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By adding delta-8 THC to the Controlled Substances list (check page 17), as an alternate name for tetrahydrocannabinols, the US government put delta-8 THC under regulation of criminal code 7370, making delta-8 fall in line with delta-9 THC, being 100% federally illegal, except for that which fits under the definition of hemp. If someone has a question or concern about this information, please check the attached Controlled Substances list, criminal code 7370, and the other legal documentation attached for verification.

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DisclaimerHi, I’m a researcher and writer. I’m not a doctor, lawyer, or businessperson. All information in my articles is sourced and referenced, and all opinions stated are mine. I am not giving anyone advise, and though I am more than happy to discuss topics, should someone have a further question or concern, they should seek guidance from a relevant professional.


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  • A couple things here….the DEA refers to its “cheat sheet” list of controlled substances as the Orange Book. It can be accessed here (see the name “Orange Book” in the URL):

    Next thing to point out is that Delta-8 THC has long been listed in this publication, well before the Farm Bill, and certainly long before any recent iteration it has put out. For example, here is one from 2009, where Delta-8 appeared then, same as it does now:,N%20TCP%2C%20tenocyclidine%201-%5B1-%282-Thienyl%29cyclohexyl%5Dpyrrolidine%207473%20I%20N%20TCPy.

    The primary point is, simply placing the term “delta-8” in this guidebook did not mean the DEA suddenly and secretly made D8 illegal, and it also wasn’t recently placed there.

    Whether hemp-derived delta-8 THC is viewed by the DEA as a controlled substance is yet to be known for sure.

    • You are correct, D8 has certainly been there longer than I realized, and that does add a certain weirdness to the whole situation. It is generally not a commonly understood point that delta-8 is on that list, and it is this reasoning that is one of the primary arguments for the confusion over illegality. But what actually isn’t up for debate, is that if it’s on there, it is indeed a controlled substance. And that’s a definitional fact by it being on that list next to code 7370.

      The two things to consider, which are in the article, are that 1) if delta-8 is to be considered the same legally as delta-9 when it comes to hemp-derived products, than only .3% is allowed, and this rules out products. The other issue is that its an analogue of delta-9, which is Schedule I, and that is covered by the Federal Analogue Act, which means it cannot fit under the definition of ‘hemp’. So even if it wasn’t directly on the controlled substances list, it would still be illegal because of this. The definition of hemp doesn’t cover everything, and analogues of a schedule I substance are one of the things it just doesn’t cover.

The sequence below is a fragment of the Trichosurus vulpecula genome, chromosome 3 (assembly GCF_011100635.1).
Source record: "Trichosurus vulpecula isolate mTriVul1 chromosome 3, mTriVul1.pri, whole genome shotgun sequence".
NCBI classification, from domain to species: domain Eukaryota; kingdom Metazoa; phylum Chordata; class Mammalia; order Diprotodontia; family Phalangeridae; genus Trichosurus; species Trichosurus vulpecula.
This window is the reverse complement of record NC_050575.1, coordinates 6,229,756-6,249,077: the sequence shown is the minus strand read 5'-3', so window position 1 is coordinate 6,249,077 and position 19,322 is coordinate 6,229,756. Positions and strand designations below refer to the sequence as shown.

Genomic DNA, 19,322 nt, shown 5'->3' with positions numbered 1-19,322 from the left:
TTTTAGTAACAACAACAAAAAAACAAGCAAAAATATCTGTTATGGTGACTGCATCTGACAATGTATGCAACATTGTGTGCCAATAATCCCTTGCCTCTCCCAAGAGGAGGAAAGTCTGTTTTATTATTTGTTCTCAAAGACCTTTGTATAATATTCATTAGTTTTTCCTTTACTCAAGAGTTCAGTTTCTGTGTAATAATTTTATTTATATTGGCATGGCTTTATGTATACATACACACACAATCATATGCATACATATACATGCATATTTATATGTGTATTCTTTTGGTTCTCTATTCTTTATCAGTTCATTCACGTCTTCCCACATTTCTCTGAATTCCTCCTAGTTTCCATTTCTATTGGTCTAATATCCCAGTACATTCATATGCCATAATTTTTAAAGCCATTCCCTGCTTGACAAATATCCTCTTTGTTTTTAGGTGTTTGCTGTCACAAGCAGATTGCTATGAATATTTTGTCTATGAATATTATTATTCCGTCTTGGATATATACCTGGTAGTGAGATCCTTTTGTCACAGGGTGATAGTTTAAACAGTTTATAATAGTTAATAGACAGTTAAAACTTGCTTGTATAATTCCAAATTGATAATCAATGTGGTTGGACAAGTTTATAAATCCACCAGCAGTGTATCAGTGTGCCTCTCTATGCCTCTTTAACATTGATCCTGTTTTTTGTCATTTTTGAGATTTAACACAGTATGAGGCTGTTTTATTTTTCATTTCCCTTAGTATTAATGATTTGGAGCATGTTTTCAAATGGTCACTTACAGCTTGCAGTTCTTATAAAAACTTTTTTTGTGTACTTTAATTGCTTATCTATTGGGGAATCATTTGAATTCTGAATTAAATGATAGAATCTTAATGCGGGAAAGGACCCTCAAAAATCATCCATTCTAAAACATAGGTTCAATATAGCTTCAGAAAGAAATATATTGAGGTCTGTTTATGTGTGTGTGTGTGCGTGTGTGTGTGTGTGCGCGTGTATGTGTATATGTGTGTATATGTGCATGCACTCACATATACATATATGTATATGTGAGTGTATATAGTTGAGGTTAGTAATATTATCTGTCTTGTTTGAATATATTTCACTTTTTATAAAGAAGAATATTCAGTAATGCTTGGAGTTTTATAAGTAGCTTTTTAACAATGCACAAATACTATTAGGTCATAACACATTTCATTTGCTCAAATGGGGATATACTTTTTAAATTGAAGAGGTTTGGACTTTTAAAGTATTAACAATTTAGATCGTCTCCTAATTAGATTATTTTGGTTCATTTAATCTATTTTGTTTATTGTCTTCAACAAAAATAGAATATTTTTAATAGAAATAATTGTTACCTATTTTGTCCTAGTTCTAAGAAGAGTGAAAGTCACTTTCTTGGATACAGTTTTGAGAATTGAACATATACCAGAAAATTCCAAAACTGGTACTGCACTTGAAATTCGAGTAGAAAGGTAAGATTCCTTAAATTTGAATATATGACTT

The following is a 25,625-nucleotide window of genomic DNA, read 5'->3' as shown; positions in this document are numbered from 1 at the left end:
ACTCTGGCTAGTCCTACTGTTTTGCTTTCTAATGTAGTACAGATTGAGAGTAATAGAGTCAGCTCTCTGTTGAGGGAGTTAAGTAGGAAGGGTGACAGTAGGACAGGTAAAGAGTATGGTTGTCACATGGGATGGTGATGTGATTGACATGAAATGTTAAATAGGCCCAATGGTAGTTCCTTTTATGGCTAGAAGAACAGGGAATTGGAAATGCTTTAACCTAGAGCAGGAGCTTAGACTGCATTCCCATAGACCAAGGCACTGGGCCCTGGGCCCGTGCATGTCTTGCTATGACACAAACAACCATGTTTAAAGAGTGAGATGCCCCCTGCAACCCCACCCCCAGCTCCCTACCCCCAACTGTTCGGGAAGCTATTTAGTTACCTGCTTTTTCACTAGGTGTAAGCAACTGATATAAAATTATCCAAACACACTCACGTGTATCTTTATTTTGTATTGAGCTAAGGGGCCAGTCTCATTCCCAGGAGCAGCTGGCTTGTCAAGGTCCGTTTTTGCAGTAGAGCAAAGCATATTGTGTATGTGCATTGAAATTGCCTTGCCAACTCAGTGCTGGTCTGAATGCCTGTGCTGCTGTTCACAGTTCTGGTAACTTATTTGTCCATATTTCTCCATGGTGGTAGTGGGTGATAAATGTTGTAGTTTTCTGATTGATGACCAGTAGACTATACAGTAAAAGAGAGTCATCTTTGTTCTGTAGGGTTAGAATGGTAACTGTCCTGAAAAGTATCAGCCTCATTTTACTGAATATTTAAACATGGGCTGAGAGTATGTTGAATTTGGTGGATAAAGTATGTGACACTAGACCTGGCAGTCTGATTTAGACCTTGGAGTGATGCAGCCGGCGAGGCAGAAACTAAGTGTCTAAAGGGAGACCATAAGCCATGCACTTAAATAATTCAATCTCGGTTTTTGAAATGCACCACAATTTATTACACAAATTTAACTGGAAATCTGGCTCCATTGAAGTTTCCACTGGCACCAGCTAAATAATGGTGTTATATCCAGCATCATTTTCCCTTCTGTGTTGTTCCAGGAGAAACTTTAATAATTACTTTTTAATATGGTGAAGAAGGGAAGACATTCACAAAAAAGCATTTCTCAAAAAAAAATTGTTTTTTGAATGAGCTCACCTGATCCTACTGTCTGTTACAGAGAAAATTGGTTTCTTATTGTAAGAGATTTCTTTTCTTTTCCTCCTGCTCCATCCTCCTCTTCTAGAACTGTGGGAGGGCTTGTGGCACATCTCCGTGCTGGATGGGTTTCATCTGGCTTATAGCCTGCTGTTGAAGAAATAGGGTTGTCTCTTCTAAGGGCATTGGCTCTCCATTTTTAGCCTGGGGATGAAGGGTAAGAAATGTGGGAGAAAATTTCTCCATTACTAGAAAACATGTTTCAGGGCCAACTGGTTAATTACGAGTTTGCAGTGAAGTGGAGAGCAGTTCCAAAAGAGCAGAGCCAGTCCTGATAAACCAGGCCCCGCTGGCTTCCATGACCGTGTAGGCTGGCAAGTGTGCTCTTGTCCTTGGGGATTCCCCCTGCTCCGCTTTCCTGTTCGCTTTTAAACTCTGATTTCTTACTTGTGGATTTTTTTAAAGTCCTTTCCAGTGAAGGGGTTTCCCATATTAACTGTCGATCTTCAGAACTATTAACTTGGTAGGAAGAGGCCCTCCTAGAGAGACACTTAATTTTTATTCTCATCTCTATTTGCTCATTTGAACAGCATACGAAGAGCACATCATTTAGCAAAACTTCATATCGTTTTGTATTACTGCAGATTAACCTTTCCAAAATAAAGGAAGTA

Of course, whether the US government ever really does anything about anything is questionable, which means some of these debates may not ever be had in court. If they are (and there are a couple current cases), then we might have more concrete answers.

      Last point, while I get that the term ‘orange book’ can be used for this DEA publication (and it does so as slang), the way it was used by the article writer I cited, was by making a comparison to the FDA’s ‘orange Book’ – which is the only actual ‘orange book’ (as its way easier to call additions to the controlled substances list…additions to the controlled substances list). The comparison being made actually used the definition of the FDA’s actual ‘orange book’, and applied it to the DEA’s addition to the controlled substances list, making for a wildly inaccurate portrayal of what it means to be on the controlled substances list, and the legalities attached.

      I do appreciate the update that delta-8 has been on that list longer, but the only thing that really does, is kill the argument even more that delta-8 has any legality. And while I probably don’t need to say it, these are my interpretations based on current laws, only a court or government explanation, can give a final definition

  • What does this mean for drug testing? Can the claims of testing specifically for Delta8 be believed? Is there such a thing?

About the author

Sarah Friedman

I look stuff up and and write stuff down, in order to make sense of the world around. And I travel a lot too.